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Vitamin D and Sunlight are we getting enough

Vitamin D and Sunlight are we getting enough

Vitamin D and sunshine
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Vitamin D and Sunlight are we getting enough?

By Dr Brighton Chireka

Vitamin D is important for good health and lack of it is very common. Vitamin D is mostly made in the skin by exposure to sunlight. We take the sunlight for granted because it’s free and easily available. We sometimes complain about it being too much . Our capital city in Zimbabwe is called sunshine city because we are bound to get a good dose of sunshine. For black people the sunshine is good for our health and others with “white” skin may be too much.

The world is now a global village people are relocating to different parts of the world . Many black people have found themselves in cold countries without sunlight. Black people are likely to need more time in sunlight if they live in the northern hemisphere or very far from the Equator – like South Africa, Canada , Europe or the US. The challenge is that in some of these countries there is not enough sunlight.

Allow me to digress a bit
Sunlight is not only needed for light but does play an important role in our food. At high school we used to brag about being learned by talking about “photosynthesis ” and “phototropism” These two processes have something to do with sunlight.

Photosynthesis is the process by which plants, some bacteria and some protistans use the energy from sunlight to produce glucose from carbon dioxide and water.
Phototropism is the orientation of a plant or other organism in response to light, either towards the source of light ( positive phototropism ) or away from it ( negative phototropism ).

Back to our discussion about Vitamin D

Vitamin D is a fat soluble pro-hormone. It is obtained through the action of sunlight on skin and from dietary sources. The action of sunlight (ultraviolet radiation of wavelength 290–310 nm) on skin converts cholesterol in the skin into vitamin D. To get the final active form of vitamin D, the liver and kidney are involved in processing the vitamin D from skin. The dietary form of vitamin D also has to pass through the liver and kidney to be processed into the active form. Most foods contain no or very lite vitamin D naturally .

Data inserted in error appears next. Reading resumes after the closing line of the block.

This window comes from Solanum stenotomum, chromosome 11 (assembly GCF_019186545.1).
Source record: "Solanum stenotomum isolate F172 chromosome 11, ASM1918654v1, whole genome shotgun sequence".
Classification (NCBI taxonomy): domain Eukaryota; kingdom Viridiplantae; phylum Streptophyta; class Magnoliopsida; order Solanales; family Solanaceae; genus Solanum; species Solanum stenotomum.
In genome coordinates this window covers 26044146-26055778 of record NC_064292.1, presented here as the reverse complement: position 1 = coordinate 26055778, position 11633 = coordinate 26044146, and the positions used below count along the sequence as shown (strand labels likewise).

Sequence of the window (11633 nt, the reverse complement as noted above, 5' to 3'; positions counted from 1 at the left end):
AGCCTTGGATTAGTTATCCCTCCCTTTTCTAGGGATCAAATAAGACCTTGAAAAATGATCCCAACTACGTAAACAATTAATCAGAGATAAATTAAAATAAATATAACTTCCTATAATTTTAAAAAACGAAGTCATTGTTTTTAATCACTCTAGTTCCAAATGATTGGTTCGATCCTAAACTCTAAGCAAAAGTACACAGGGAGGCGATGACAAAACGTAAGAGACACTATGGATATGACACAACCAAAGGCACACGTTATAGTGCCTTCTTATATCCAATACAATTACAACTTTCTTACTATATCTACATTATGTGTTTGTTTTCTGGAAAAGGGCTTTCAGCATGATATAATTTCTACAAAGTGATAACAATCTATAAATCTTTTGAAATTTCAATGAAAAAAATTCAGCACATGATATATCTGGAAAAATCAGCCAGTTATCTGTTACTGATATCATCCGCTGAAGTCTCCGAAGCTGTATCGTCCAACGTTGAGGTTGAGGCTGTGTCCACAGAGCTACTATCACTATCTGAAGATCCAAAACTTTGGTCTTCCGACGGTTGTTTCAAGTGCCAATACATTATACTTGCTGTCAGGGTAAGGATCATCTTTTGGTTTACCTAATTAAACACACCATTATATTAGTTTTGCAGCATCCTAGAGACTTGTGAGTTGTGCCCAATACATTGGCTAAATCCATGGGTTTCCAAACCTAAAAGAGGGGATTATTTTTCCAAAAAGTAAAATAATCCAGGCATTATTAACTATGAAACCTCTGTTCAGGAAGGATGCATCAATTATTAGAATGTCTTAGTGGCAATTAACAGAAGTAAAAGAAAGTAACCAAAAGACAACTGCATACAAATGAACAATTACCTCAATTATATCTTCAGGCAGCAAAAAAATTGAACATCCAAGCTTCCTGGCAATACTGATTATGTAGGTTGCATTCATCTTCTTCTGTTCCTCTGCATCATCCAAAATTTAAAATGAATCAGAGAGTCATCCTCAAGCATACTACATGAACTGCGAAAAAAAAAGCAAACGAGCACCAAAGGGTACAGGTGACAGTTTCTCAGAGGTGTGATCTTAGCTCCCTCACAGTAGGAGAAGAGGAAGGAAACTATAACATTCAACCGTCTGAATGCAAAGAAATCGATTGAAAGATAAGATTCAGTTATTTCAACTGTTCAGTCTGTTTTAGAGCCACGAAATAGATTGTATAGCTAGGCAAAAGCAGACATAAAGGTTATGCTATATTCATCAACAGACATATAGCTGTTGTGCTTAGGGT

Food that contain vitamin D include:
– Oily fish ( such as sardines, pilchards , herring , trout, tuna and mackerel)
– Fortified foods ( added vitamin D ) such as margarine and some cereals. Cereals are not without their problems as there are over processed and have high sugar content.
– Infant formula milk has added Vitamin D so babies who are being bottle-fed may not need extra vitamin D.
– cod liver oil is another source of vitamin D
– There is little or no vitamin D in UK milk or dairy products. Egg York, liver and wild mushrooms contain only small quantiles of vitamin D.

This shows that the only answer to getting enough Vitamin D is sunlight or taking supplements.

Vitamin D and Sunlight


We need the sunlight to make vitamin D and for a fair-skinned person (white ) , it is estimated that around 20-30 mins of sunlight on the face and forearms around the middle of the day 2-3 times a week is sufficient to make enough vitamin D in the summer months in the UK.
People with darker skin ( Asians and Africans etc) and the elderly need more time exposed to sunlight to make enough vitamin D. This is not possible in countries like the United Kingdom(UK).